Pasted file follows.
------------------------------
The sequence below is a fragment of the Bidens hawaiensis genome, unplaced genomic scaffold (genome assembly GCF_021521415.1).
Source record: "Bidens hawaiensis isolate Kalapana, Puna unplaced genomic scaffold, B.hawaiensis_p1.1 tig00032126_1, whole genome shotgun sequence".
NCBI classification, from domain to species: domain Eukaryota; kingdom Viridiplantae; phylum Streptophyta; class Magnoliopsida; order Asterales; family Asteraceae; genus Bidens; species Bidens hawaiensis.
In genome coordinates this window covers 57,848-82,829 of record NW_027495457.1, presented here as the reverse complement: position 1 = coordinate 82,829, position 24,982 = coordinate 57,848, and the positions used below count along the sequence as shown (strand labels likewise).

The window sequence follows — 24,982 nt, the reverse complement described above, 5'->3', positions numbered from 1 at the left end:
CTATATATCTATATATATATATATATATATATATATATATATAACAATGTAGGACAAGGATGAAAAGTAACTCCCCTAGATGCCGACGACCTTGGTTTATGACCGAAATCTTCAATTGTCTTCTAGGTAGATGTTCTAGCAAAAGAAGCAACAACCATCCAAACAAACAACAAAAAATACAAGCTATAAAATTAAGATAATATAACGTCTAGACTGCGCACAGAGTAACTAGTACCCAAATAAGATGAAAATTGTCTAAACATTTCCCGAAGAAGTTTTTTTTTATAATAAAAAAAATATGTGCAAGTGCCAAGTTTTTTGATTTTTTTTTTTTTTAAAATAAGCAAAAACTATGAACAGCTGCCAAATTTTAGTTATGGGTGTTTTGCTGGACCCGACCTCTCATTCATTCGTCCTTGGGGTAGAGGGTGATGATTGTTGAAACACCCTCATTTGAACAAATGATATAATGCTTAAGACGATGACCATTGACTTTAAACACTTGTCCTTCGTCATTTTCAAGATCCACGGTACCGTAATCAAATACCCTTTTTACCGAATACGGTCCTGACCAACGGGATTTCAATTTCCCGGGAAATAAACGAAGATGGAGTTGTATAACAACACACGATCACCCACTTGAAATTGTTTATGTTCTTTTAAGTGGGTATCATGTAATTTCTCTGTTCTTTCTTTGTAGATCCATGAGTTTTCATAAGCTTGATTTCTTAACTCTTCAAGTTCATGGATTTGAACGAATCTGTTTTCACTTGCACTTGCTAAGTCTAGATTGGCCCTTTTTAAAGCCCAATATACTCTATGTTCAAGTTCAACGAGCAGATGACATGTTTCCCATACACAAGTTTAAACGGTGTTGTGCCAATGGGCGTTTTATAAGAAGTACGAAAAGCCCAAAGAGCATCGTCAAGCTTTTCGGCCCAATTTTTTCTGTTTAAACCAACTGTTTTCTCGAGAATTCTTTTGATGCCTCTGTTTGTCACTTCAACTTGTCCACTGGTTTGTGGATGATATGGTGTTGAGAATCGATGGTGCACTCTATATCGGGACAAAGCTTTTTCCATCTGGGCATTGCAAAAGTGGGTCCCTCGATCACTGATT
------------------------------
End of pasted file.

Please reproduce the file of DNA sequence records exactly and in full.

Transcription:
The sequence below is a fragment of the Bidens hawaiensis genome, unplaced genomic scaffold (genome assembly GCF_021521415.1).
Source record: "Bidens hawaiensis isolate Kalapana, Puna unplaced genomic scaffold, B.hawaiensis_p1.1 tig00032126_1, whole genome shotgun sequence".
NCBI classification, from domain to species: domain Eukaryota; kingdom Viridiplantae; phylum Streptophyta; class Magnoliopsida; order Asterales; family Asteraceae; genus Bidens; species Bidens hawaiensis.
In genome coordinates this window covers 57,848-82,829 of record NW_027495457.1, presented here as the reverse complement: position 1 = coordinate 82,829, position 24,982 = coordinate 57,848, and the positions used below count along the sequence as shown (strand labels likewise).

The window sequence follows — 24,982 nt, the reverse complement described above, 5'->3', positions numbered from 1 at the left end:
CTATATATCTATATATATATATATATATATATATATATATATAACAATGTAGGACAAGGATGAAAAGTAACTCCCCTAGATGCCGACGACCTTGGTTTATGACCGAAATCTTCAATTGTCTTCTAGGTAGATGTTCTAGCAAAAGAAGCAACAACCATCCAAACAAACAACAAAAAATACAAGCTATAAAATTAAGATAATATAACGTCTAGACTGCGCACAGAGTAACTAGTACCCAAATAAGATGAAAATTGTCTAAACATTTCCCGAAGAAGTTTTTTTTTATAATAAAAAAAATATGTGCAAGTGCCAAGTTTTTTGATTTTTTTTTTTTTTAAAATAAGCAAAAACTATGAACAGCTGCCAAATTTTAGTTATGGGTGTTTTGCTGGACCCGACCTCTCATTCATTCGTCCTTGGGGTAGAGGGTGATGATTGTTGAAACACCCTCATTTGAACAAATGATATAATGCTTAAGACGATGACCATTGACTTTAAACACTTGTCCTTCGTCATTTTCAAGATCCACGGTACCGTAATCAAATACCCTTTTTACCGAATACGGTCCTGACCAACGGGATTTCAATTTCCCGGGAAATAAACGAAGATGGAGTTGTATAACAACACACGATCACCCACTTGAAATTGTTTATGTTCTTTTAAGTGGGTATCATGTAATTTCTCTGTTCTTTCTTTGTAGATCCATGAGTTTTCATAAGCTTGATTTCTTAACTCTTCAAGTTCATGGATTTGAACGAATCTGTTTTCACTTGCACTTGCTAAGTCTAGATTGGCCCTTTTTAAAGCCCAATATACTCTATGTTCAAGTTCAACGAGCAGATGACATGTTTCCCATACACAAGTTTAAACGGTGTTGTGCCAATGGGCGTTTTATAAGAAGTACGAAAAGCCCAAAGAGCATCGTCAAGCTTTTCGGCCCAATTTTTTCTGTTTAAACCAACTGTTTTCTCGAGAATTCTTTTGATGCCTCTGTTTGTCACTTCAACTTGTCCACTGGTTTGTGGATGATATGGTGTTGAGAATCGATGGTGCACTCTATATCGGGACAAAGCTTTTTCCATCTGGGCATTGCAAAAGTGGGTCCCTCGATCACTGATT